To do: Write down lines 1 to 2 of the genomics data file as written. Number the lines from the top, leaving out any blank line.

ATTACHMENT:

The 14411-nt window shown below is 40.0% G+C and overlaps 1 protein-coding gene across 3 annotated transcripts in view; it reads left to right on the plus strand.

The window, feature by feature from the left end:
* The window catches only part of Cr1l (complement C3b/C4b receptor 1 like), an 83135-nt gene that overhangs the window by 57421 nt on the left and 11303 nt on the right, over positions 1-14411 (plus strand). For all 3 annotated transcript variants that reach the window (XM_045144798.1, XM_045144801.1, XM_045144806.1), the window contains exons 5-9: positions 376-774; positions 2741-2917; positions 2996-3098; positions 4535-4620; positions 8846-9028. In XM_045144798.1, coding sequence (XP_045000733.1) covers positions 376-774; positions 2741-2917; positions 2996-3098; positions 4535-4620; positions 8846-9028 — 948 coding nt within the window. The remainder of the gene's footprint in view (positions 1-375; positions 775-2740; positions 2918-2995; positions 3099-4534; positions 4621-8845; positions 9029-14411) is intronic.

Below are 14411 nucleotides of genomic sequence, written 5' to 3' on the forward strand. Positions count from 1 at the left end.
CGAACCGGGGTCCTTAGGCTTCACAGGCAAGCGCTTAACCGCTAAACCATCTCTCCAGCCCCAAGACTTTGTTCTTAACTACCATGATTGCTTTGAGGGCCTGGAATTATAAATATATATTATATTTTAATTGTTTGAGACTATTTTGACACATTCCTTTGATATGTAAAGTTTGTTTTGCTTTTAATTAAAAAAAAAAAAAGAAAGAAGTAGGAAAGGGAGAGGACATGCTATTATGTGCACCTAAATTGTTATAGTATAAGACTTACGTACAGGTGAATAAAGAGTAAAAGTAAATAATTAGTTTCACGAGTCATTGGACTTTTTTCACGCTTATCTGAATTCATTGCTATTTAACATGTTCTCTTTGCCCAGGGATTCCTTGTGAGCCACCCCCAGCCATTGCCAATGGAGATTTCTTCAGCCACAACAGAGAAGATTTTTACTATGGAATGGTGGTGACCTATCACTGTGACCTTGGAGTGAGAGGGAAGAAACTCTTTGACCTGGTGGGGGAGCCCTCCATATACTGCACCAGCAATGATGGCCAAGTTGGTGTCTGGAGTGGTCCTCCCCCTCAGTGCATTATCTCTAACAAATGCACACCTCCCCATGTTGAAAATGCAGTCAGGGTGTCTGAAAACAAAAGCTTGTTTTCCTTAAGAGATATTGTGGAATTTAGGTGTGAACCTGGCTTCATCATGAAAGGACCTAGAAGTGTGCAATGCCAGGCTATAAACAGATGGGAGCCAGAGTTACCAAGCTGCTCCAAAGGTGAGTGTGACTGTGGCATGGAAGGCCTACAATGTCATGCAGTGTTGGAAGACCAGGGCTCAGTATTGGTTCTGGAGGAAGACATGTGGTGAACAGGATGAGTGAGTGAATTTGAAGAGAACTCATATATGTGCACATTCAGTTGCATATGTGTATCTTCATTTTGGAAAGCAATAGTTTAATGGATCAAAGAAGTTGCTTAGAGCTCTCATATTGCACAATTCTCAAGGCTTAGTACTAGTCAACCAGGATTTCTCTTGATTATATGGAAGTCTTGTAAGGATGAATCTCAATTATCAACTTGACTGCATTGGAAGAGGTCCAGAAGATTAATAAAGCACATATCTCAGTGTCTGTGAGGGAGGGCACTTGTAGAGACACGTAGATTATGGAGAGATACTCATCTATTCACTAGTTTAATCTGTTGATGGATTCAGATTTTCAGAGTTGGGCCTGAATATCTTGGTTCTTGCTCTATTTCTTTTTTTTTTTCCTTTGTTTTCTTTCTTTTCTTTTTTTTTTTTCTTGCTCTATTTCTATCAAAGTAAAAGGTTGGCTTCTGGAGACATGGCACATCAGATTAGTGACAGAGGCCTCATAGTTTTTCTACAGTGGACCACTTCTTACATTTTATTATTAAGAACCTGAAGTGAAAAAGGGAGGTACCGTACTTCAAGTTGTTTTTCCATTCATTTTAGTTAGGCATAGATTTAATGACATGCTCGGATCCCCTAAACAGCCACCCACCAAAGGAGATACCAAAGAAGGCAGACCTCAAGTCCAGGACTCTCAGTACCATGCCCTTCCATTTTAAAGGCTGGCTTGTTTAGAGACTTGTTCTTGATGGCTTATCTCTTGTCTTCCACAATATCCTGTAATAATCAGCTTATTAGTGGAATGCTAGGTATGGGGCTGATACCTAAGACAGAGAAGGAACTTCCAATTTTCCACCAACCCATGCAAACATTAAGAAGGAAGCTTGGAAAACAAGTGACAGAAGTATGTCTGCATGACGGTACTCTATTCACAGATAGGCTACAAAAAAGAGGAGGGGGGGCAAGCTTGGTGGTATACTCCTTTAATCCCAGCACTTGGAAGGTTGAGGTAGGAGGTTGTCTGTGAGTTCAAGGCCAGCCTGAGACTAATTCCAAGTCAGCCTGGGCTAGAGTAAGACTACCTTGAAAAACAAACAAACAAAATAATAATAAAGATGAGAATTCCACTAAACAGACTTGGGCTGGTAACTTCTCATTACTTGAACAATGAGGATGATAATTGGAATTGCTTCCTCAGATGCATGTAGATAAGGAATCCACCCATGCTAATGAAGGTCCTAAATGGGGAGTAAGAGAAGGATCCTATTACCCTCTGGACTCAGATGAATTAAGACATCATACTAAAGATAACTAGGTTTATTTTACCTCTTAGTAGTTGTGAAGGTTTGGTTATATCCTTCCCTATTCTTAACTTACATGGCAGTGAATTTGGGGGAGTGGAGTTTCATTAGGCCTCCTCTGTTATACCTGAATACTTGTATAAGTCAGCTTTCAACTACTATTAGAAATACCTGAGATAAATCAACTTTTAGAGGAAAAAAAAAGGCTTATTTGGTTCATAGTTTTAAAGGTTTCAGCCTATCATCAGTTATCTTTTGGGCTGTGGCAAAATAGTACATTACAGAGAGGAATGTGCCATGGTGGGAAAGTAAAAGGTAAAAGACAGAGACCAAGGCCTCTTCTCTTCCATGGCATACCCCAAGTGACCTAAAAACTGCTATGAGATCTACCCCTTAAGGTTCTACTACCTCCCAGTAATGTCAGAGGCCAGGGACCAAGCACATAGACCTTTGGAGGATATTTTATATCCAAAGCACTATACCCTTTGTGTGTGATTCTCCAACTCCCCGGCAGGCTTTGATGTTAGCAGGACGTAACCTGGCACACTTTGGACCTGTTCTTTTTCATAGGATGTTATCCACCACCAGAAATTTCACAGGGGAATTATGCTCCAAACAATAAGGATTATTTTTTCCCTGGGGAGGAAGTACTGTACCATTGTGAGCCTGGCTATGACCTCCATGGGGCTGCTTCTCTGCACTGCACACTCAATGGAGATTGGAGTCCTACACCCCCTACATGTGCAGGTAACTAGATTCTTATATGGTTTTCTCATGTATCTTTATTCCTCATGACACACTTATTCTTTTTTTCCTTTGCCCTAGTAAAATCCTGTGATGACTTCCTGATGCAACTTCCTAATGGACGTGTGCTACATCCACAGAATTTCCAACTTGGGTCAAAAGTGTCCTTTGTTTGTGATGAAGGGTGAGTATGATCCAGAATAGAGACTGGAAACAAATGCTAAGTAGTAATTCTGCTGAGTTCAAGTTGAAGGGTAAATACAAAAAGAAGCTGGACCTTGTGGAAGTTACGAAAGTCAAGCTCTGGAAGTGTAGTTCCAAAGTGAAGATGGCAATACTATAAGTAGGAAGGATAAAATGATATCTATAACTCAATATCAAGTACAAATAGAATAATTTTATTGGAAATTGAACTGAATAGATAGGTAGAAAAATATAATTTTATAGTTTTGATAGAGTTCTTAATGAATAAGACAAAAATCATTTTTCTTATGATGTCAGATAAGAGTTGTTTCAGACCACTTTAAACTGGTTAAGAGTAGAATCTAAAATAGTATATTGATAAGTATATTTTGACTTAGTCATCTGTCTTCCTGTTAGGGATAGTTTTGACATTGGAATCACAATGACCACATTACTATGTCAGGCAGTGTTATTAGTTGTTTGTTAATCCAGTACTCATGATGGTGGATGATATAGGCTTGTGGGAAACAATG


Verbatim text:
The 14411-nt window shown below is 40.0% G+C and overlaps 1 protein-coding gene across 3 annotated transcripts in view; it reads left to right on the plus strand.

The window, feature by feature from the left end: